1. Latvia really doesn’t have a lot of scoring potential. Ozolinsh, a defenseman, is their most gifted offensive player, but he often sacrifices his defensive game and gives up almost as many chances in his own zone as in the offensive one. Up front, this team will have to rely heavily on Herberts Vasiljevs and the line of Cipruss, Pantelejevs, and Cipulis for much of their offense. Vasiljevs and Pantelejevs are really the only forward on this team who have come close to an NHL career; both are former offensive stars in the AHL who could never quite crack an NHL roster for more than a few games at a time. While it’s obviously not a requirement that a guy have played in the NHL to have offensive skills, aside from Leonids Tambijevs few of the players on this team are gifted scorers at the European club level either. Latvia will have to rely on its defense and goaltending to win games for them, because they probably won’t be scoring much.
2. While the defense has good size, it’s an area that their group of forwards is somewhat lacking in. only two of their forwards are 6’0 or better (Ankipans is 6’0, Berzins 6’3) and seven of their forwards are under 180 pounds. Some of them are the kind of small where you might see them skate through the legs of Slovakia’s Zdeno Chara, their 6’9 defenseman. It’s tough to play against NHL-sized defensemen when seven of your forwards are 5’9 or 5’10, and this group could find themselves getting pushed around in the offensive zone somewhat.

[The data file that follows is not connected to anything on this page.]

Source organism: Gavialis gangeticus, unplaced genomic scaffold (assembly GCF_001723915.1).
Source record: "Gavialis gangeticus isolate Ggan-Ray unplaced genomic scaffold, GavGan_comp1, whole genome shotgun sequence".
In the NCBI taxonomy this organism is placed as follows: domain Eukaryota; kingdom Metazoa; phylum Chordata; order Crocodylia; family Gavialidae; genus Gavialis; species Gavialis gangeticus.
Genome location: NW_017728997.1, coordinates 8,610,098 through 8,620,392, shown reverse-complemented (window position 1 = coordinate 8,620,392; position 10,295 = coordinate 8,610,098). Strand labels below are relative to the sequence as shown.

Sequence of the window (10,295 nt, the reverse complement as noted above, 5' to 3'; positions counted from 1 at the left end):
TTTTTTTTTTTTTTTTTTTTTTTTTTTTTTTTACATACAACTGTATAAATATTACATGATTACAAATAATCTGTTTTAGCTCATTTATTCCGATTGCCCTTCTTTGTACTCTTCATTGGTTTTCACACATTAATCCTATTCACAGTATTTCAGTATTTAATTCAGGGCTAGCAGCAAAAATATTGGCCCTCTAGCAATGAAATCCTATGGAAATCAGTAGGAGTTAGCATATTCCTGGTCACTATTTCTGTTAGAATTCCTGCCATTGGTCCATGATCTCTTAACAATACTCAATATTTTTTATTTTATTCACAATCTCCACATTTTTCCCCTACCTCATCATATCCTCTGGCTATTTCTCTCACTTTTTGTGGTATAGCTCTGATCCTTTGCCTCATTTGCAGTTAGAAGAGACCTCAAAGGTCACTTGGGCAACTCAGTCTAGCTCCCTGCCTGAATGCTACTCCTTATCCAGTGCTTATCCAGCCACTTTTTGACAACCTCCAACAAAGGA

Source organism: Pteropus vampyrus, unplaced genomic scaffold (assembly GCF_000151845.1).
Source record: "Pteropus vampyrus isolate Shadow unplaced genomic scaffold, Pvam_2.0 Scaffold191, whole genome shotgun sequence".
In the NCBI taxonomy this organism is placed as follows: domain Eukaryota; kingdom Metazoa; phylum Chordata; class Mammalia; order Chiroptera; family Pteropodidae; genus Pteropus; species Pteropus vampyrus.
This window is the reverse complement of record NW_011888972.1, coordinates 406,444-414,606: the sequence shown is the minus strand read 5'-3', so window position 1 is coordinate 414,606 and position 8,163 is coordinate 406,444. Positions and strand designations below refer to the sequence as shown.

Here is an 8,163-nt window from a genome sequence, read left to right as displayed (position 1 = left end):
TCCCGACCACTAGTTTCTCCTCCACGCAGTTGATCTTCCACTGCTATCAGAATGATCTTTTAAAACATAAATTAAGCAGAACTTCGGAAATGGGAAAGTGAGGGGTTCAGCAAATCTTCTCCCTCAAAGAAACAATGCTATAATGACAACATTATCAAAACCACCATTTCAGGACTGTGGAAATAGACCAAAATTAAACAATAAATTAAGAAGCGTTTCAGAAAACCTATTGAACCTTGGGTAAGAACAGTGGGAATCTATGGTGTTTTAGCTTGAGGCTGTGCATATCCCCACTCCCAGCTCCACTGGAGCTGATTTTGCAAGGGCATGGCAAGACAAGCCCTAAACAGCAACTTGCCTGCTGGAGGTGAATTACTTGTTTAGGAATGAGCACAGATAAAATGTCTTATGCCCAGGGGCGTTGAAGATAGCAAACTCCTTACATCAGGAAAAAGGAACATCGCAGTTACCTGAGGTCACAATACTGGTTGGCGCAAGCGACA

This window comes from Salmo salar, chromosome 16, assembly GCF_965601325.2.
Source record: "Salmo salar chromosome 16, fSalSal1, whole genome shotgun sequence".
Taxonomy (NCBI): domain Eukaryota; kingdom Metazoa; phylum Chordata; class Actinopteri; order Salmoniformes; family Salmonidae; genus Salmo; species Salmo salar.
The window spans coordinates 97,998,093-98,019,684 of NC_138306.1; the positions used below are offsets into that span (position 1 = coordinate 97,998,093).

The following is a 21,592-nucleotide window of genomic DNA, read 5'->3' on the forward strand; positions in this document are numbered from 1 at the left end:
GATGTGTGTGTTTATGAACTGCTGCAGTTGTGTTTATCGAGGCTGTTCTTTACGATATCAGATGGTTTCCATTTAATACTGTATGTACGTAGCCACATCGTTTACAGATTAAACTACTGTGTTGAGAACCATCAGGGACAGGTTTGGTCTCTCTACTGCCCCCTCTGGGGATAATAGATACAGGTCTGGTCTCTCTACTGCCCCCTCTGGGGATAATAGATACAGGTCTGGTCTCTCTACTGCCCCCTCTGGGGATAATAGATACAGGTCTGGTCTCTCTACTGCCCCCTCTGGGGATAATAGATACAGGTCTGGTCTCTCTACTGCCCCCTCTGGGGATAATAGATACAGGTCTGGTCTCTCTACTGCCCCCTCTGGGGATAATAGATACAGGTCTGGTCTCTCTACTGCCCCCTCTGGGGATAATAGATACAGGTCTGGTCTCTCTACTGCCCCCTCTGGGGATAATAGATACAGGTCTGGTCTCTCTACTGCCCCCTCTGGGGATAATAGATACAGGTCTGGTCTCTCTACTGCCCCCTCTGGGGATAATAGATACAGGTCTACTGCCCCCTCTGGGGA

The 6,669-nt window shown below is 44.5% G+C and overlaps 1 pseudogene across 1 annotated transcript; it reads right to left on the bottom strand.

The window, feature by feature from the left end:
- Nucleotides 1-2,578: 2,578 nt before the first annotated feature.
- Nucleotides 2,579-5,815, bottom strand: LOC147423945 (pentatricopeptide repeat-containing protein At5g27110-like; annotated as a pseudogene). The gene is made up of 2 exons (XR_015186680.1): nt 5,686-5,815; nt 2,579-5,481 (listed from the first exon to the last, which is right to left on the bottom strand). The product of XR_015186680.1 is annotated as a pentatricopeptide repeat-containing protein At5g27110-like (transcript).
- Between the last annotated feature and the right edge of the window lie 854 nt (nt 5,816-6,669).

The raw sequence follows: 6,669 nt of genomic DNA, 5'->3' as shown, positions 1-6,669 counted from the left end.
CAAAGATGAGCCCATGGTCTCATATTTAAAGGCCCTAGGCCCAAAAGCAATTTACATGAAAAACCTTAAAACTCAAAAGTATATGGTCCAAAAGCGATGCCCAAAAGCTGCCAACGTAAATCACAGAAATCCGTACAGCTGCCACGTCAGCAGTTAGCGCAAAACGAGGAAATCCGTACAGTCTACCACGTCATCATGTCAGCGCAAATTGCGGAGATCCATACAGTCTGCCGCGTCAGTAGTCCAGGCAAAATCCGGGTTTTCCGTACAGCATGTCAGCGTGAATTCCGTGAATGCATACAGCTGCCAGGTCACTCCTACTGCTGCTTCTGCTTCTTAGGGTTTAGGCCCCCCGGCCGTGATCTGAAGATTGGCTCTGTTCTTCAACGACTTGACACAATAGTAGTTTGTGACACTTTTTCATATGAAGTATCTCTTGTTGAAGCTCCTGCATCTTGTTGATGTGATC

3. Irbe’s not the only key player on this team who’s getting a little long in the tooth. Ozolinsh is now 33 and of late has looked like he’s lost a step in the NHL. Cipruss is 34, Pantelejevs and Semjonovs 33, and Tambijevs is 35. Not to pick on Irbe, but it bears mentioning again that he’s now 39 years old, and has played a lot of hockey over the years. Naumovs, his backup, is 36. Only a handful of players on this team are under 25. This is a program that could desperately use an injection of talented youth.
The Bottom Line: With Slovakia, the United States, Sweden and Russia in their group, Latvia is in tough to finish in the top four and make the playoff round. A ninth place finish is a lot more likely, a respectable but somewhat disappointing result for a nation that has never placed higher than seventh in a major international tournament.